We conclude that the principle of functus officio does not apply here for two reasons. First, as just suggested, it is doubtful the principle continues to be recognized outside the arbitration context. Second, § 5B, by its terms (see note 8, supra), appears to contemplate that an attorney’s affidavit prepared and recorded in accordance with the requirements of that statute, by “clarifying” the chain of title, will necessarily alter at least in some respect that chain of title as it is reflected in the documents previously recorded. In other words, when its requirements are met, § 5B effectively supersedes any continuing common-law functus officio principle in this arena. See, e.g., Coburn v. Palmer, 10 Cush. 273, 275 (1852) (“the common law remains in force in all the cases in which the statutes have not altered it”).
ii. Curative provisions and effect of § 5B affidavit. The trustee argues the following: the omission of the mortgagor’s name in the acknowledgment is a material defect that renders invalid the recording of the mortgage to which the acknowledgment is affixed; a § 5B attorney’s affidavit like Quintin’s in this case is insufficient to correct such a defect because G. L. c. 184, § 24, prescribes the sole means of curing a defect in an acknowledgment; relief under § 24 was not pursued here, and therefore, the recording of the Pereiras’ mortgage remained legally defective at the time the debtor filed his Chapter 7 petition; and accordingly, the trustee, through the exercise of her statutory “strong-arm” powers, see 11 U.S.C. § 544(a)(3) (2012), was entitled to avoid the mortgage for the benefit of the bankruptcy estate because the mortgage did not represent a perfected security interest held by the bank.
We disagree with the premise of the trustee’s argument that § 24 provides the sole means by which to cure a defect in an acknowledgment of a mortgage; rather, as the Federal District Court judge concluded, § 24 in effect creates a statute of repose to protect the chain of title to real property from attenuated challenges. The ten-year period stated in § 24 simply allows those individuals whose rights have been affected by the purported conveyance to commence a proceeding to vindicate their rights, but once ten years have elapsed, the rights of those parties to challenge the validity of the conveyance are lost. See Opinion of the Justices, 360 Mass. 894, 899 (1971) (describing § 24 as “curative legislation providing for saving periods during which existing rights can be preserved”). See also Nett v. Bellucci, 437 Mass. 630, 639 (2002) (“The purpose of a statute of repose is to give particular types of defendants the benefit of a date certain on which their liability for past conduct will definitively come to an end”). Nothing in the language of § 24 states or implies that it defines the exclusive permissible method of curing any and all defects that may exist in an acknowledgment. Indeed, the Legislature has enacted statutes in addition to § 24 that provide solutions to certain types of problems relating to acknowledgments; in this regard, see G. L. c. 183, §§ 36, 37. We consider § 5B to be another example of such a statute, providing a method to correct certain types of errors that may affect the validity of an acknowledgment that accompanies or is annexed to a recorded deed or mortgage.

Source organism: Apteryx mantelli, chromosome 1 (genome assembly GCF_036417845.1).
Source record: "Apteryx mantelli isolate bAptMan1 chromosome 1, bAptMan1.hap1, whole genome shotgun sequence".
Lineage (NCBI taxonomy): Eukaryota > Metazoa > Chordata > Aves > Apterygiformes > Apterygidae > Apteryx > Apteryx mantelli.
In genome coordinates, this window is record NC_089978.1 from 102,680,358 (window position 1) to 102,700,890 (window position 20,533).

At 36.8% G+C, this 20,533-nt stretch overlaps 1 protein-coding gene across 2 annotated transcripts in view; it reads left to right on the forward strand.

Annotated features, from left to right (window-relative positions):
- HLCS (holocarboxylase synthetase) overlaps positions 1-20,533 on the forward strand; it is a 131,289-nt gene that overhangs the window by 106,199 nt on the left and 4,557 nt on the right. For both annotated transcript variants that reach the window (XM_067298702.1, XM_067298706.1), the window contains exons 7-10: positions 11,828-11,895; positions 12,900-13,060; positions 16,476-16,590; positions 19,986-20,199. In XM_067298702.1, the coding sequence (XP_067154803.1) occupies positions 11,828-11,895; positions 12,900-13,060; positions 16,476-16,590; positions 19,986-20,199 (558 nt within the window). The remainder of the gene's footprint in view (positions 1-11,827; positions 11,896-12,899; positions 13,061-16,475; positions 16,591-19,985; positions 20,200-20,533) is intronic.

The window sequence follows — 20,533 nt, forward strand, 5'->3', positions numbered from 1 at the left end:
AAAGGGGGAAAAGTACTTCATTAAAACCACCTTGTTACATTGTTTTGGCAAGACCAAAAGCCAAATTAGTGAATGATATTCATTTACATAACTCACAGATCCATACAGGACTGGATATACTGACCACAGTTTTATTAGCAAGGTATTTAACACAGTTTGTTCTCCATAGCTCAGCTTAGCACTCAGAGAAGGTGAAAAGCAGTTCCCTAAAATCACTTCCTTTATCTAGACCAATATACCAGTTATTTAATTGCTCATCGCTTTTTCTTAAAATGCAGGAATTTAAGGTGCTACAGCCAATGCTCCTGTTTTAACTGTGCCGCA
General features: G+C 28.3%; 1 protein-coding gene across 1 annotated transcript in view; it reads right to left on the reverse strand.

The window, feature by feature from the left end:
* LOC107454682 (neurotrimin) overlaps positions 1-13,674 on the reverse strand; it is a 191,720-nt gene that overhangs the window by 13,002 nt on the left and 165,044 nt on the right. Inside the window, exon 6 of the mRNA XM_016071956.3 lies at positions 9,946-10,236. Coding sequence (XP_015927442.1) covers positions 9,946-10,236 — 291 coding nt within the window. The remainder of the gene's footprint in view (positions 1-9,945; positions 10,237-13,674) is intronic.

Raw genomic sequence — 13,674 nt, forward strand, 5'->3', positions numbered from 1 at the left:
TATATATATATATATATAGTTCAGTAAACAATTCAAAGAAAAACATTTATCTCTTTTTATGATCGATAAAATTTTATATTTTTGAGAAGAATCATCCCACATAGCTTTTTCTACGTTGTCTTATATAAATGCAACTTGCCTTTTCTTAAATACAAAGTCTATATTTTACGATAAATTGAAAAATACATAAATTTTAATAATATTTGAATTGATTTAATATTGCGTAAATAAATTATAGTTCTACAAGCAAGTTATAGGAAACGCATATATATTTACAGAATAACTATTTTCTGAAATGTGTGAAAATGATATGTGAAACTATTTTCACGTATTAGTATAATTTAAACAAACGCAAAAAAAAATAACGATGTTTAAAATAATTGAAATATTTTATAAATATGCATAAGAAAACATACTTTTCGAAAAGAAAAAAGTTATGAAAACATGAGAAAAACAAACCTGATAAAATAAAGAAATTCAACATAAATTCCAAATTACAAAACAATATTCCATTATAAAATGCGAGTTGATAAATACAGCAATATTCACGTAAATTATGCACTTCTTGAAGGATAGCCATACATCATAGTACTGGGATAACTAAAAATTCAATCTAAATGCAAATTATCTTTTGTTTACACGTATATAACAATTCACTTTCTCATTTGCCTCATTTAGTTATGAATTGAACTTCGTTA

The question then becomes, what types of errors relating to a defective acknowledgment may properly be corrected with an attorney’s affidavit prepared and recorded under § 5B. The answer derives from the text of § 5B, and in particular, the requirements that (1) facts contained in the affidavit must be based on the personal knowledge of the affiant; and (2) the affidavit include a certification by an attorney that the facts stated are both relevant to the title of specifically identified property and “will be of benefit and assistance in clarifying the chain of title.” The Legislature’s choice of the word “clarifying” suggests that the attorney’s affidavit must be limited to facts that explain what actually occurred, and are not inconsistent with the substantive facts contained in the original document. See Allen v. Allen, 86 Mass. App. Ct. 295, 299-300, 305-308 (2014) (facially proper acknowledgment, reflecting grantor signed deed in presence of notary, deemed invalid where evidence established grantor in fact did not execute deed in notary’s presence on date stated in deed).
Here, the undisputed facts indicate that the § 5B attorney’s affidavit recorded by Quintin was sufficient to correct or cure the defect in the acknowledgment and, in turn, the recording of the mortgage given by the Pereiras to the bank. The defect in the acknowledgment was the omission of the names of the mortgagors; Quintin’s attorney’s affidavit supplies the missing information and confirms that all the steps necessary to acknowledge the mortgage properly were taken, namely, that the mortgagors, Lisa M. Pereira and Alvaro Pereira, personally appeared before the affiant, Quintin; that Quintin confirmed their identities; that he witnessed them execute the mortgage agreement; and that they did so voluntarily. The affidavit also attests that the omission of the mortgagors’ names was inadvertent, and, finally, references the book and page number of the previously recorded mortgage — a step that enables the two documents to be connected, thereby effectuating the intended clarification of the chain of title.